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When people hate opera, they hate the works of Richard Wagner. They hate that they are big and fat in every sense they could be. Big fat stories, big fat orchestras, big fat stages, and big fat women. Those same people are the ones who love the most successful opera of all time: Star Wars.

Calling Star Wars an opera sometimes offends people, but the musical and non-musical aspects that Wagner's operas share with Star Wars are numerous. The most obvious correlation is how John Williams' score uses leitmotif, a technique perfected by Wagner.

In Wagner, every important character, idea, place, or object is assigned a musical theme (leitmotif) that identifies it. The music reinforces the idea every time it appears. The great part of it is that as the idea changes throughout the course of the work, the leitmotif changes with it. When the hero is heroic, the leitmotif is played heroically. When he is in love, it is played romantically. When he dies, it is a song of death. In addition, leitmotives are combined to form new ideas. For example, the helm of power has a leimotif, and the hero has a leitmotif, but when the hero dons the great helmet of power, they are combined into one seamless line.

John Williams, the composer of the Star Wars score, borrows heavily from Wagner (among other sources) in his work. Each important idea in the Star Wars canon has its own leitmotif. In fact, the leitmotives belonging to Luke and Leia are very similar to the themes originally used by Wagnerian heroes.

At the beginning of A New Hope, Luke watches the suns set, wondering what his destiny in the world could be. His leitmotif is played whistfully and slowly to reinforce this idea. Later, when he is in the midst of rescuing Leia, his theme is stronger, more percussive, and rhythmic. Essentially, the same notes are being played, but the style with which they are played makes all the difference in the tone of the scene.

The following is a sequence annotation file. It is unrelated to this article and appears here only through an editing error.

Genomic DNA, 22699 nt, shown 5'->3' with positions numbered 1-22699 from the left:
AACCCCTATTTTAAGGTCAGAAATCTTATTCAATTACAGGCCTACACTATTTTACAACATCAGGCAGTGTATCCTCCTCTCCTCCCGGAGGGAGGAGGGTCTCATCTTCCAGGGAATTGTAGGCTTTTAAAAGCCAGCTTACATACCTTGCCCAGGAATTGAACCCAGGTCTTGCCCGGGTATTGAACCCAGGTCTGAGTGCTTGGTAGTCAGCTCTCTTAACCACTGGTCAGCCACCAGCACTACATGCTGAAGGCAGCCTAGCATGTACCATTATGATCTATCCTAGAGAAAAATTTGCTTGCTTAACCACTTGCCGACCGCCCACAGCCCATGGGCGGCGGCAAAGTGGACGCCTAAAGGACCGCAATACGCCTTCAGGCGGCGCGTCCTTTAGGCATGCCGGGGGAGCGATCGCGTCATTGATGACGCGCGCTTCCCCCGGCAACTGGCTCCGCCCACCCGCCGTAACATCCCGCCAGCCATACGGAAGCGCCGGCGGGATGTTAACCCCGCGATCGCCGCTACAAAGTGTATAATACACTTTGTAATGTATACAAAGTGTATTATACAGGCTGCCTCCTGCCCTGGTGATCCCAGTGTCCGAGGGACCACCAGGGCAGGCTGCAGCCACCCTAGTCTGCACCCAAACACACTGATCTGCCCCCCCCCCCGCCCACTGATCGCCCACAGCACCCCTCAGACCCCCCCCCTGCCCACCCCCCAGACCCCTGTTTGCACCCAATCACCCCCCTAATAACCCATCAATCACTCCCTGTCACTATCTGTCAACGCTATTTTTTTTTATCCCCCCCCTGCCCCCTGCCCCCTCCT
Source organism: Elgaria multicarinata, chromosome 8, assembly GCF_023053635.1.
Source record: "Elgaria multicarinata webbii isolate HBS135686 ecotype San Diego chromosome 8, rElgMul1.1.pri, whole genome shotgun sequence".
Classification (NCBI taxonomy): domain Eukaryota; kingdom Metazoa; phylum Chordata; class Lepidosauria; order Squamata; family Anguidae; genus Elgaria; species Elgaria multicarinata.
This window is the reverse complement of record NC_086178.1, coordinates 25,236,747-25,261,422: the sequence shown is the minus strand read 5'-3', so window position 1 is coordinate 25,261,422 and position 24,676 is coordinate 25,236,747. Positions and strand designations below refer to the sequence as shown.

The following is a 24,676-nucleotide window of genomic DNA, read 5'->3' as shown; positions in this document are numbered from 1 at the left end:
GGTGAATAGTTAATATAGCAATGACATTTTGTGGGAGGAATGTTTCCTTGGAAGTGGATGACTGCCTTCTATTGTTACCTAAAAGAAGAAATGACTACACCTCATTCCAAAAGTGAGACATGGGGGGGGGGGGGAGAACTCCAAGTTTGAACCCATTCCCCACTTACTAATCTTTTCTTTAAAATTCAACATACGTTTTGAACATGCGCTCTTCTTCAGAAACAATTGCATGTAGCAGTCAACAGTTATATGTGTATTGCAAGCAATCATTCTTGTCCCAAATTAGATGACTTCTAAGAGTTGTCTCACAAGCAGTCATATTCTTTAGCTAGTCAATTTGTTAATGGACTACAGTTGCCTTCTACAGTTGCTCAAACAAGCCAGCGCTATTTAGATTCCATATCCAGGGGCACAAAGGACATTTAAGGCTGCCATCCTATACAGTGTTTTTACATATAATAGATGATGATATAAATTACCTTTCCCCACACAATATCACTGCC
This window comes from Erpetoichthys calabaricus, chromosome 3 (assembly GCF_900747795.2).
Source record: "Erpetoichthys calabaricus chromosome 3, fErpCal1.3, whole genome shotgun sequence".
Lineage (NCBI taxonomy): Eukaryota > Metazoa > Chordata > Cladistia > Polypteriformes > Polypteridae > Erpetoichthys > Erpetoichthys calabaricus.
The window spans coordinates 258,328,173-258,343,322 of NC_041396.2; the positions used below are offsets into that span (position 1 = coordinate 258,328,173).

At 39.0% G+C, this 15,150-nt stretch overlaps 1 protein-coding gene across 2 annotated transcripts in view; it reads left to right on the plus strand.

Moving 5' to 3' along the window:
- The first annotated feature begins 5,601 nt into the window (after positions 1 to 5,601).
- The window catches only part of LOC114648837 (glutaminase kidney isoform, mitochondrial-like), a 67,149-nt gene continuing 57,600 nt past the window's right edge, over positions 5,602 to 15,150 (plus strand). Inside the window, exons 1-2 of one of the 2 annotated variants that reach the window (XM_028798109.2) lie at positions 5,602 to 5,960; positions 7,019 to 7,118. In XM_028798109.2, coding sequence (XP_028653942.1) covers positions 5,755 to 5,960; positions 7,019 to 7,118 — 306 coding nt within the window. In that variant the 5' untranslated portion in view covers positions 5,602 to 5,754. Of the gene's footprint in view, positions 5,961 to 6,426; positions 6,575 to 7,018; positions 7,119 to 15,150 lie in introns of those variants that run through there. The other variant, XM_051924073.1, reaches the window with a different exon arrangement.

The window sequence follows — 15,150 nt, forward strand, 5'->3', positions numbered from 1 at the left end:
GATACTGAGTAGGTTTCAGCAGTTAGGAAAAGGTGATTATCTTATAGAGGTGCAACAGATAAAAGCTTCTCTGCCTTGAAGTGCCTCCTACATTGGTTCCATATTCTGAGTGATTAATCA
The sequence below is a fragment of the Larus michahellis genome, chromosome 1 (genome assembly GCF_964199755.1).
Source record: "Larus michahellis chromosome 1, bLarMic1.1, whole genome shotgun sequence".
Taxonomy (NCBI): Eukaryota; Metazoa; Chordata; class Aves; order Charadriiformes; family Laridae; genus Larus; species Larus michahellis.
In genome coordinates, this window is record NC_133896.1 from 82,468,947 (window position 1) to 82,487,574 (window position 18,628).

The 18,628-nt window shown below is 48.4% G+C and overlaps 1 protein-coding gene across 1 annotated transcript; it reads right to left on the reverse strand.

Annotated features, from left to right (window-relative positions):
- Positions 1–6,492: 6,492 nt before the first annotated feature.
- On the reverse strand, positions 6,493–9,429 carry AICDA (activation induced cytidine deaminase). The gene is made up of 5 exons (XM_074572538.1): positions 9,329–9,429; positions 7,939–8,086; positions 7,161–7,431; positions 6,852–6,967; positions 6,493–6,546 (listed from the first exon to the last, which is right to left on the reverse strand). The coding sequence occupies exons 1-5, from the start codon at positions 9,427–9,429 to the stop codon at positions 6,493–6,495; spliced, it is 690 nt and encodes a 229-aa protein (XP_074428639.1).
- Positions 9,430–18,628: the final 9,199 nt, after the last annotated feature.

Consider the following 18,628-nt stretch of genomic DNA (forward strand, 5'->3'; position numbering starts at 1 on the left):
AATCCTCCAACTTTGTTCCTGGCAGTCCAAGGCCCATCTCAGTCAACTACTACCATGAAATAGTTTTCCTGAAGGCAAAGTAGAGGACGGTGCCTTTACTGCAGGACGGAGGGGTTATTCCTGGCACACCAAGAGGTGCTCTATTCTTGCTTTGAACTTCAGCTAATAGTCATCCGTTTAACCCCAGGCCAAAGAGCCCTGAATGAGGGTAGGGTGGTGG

Even earlier in the film, the audience is introduced to the real main character of the narrative, Darth Vader. His leitmotif, which he shares (essentially) with The Empire itself, is brassy, martial, and threatening. Most of the reason that Darth Vader has entered our collective culture as a symbol of evil and oppression is because Williams' music is so effective in conveying the idea. In Return of the Jedi, when Luke is burning Vader's corpse on a pyre, the leitmotif that was once so evil is now a slow death march.

The Empire Strikes Back is generally considered the best of the films so far. Musically, the film has a much darker tone than any of the others, because The Empire wins. All the heroes are captured and Han Solo is sent off to be wall decoration in Jabba's Palace. The somber tone of the film is set off, however, by the story of the blooming love of Solo and Leia. The two characters are both so proud in A New Hope that their leitmotives are strident when coincidental. In Empire, their themes begin to grow more lush and romantic because they find themselves falling in love with each other despite themselves.

The Star Wars films would hold only a shadow of their greatness without the music of John Williams. He was able to recognize Star Wars for the opera it is, and used the highly effective techniques of a man who lived 100 years before to reinforce the mythic status of the characters that make the Star Wars universe so great.

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